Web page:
The smallest hoofed mammals in the world, chevrotains are in the lime light since the beginning of this week! The news that scientists spotted the silver backed chevrotains or Vietnamese mouse-deer after 30 years in the jungles of southern Vietnam is doing the rounds on media. It is said that there are 10 different species of chevrotains in the world, mostly seen in south and south east Asia, west and central parts of Africa. The silver backed ones are the most elusive, say the scientists.
My encounter with the timid, tiny mouse-deer was quite unexpected; spotted two to three of them among the dark shades of a corner in the zoological gardens. This happened a few months back. Big surprises come in small packages! I was elated at the sight of these adorable creatures that I have never seen before! It was a tough task to click a good photo as they were too shy and were startled even at the sight of birds; I somehow managed a few decent clicks. After reaching home I did some research, gathered some information about the mouse-deer.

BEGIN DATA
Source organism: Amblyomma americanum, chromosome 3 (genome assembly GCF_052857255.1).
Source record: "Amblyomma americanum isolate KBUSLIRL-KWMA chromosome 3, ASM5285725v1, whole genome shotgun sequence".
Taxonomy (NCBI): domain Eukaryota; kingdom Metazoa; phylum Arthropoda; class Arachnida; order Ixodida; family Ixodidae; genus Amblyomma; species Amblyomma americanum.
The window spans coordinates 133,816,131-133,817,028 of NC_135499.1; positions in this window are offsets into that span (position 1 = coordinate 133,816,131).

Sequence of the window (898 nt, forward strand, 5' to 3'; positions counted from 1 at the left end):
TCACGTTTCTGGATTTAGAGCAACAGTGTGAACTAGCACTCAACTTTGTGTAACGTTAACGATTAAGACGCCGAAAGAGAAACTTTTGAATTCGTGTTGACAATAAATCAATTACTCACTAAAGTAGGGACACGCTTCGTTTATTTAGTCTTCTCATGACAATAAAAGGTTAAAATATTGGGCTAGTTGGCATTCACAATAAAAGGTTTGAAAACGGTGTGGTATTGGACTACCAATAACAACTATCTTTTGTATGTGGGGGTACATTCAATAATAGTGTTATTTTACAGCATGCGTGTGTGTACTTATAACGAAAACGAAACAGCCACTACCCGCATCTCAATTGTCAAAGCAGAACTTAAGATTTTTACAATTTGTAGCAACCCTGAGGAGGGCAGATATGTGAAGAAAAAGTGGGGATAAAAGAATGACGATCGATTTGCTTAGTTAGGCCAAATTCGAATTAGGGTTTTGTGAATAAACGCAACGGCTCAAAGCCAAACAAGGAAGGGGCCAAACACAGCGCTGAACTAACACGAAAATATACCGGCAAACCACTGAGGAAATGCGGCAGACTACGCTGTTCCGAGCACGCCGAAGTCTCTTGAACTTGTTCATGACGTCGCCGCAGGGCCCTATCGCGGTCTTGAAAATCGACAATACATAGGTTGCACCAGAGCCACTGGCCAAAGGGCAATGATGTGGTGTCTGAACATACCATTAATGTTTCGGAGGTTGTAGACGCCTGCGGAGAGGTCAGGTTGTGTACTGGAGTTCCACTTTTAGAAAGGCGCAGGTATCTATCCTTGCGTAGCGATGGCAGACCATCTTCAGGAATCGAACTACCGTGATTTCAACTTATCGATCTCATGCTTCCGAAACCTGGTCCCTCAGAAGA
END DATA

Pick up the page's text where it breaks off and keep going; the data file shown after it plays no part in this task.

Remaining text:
A tiny package of a mouse, a deer, a squirrel, all in one is what the mouse-deer looked to me! They belong to Tragulidae family. Unlike deer, they don’t have antlers or four chambered stomach. They have two fangs projecting from either side of their lower jaws. These needle like fangs of the males are fiercer than that of Dracula’s, they say! They use it while fighting with their rivals.
These tiny creatures are preyed upon by many animals, including man. They are seen to lead secluded lives. The spotted chevrotains are seen in some parts of India. I realised that they are seen in Kerala too when a friend mentioned that she has seen one. In Malayalam they are given a term meaning puny; kooran or kooramaan (കൂരൻ, കൂരമാൻ). That throws light on a term of endearment my great grandmother used for my then toddler sister. Later when I grew up I used to wonder where the word ‘kooran’ derived from! She would have been referring to the dimunitive figure of my sister.
It is interesting to learn that in Indonesian and Malay folklore mouse-deer appear as tricksters. Kancil stories are popular in these regions. Sang kancil, in the folk tales and fables, is a clever mouse-deer that triumphs over stronger and bigger animals. Sang kancil’s song goes like this
“Am quick and smart as I can be
Try and try, but you can’t catch me”
Be quick and smart, little friends and thrive well!
May your tribe increase!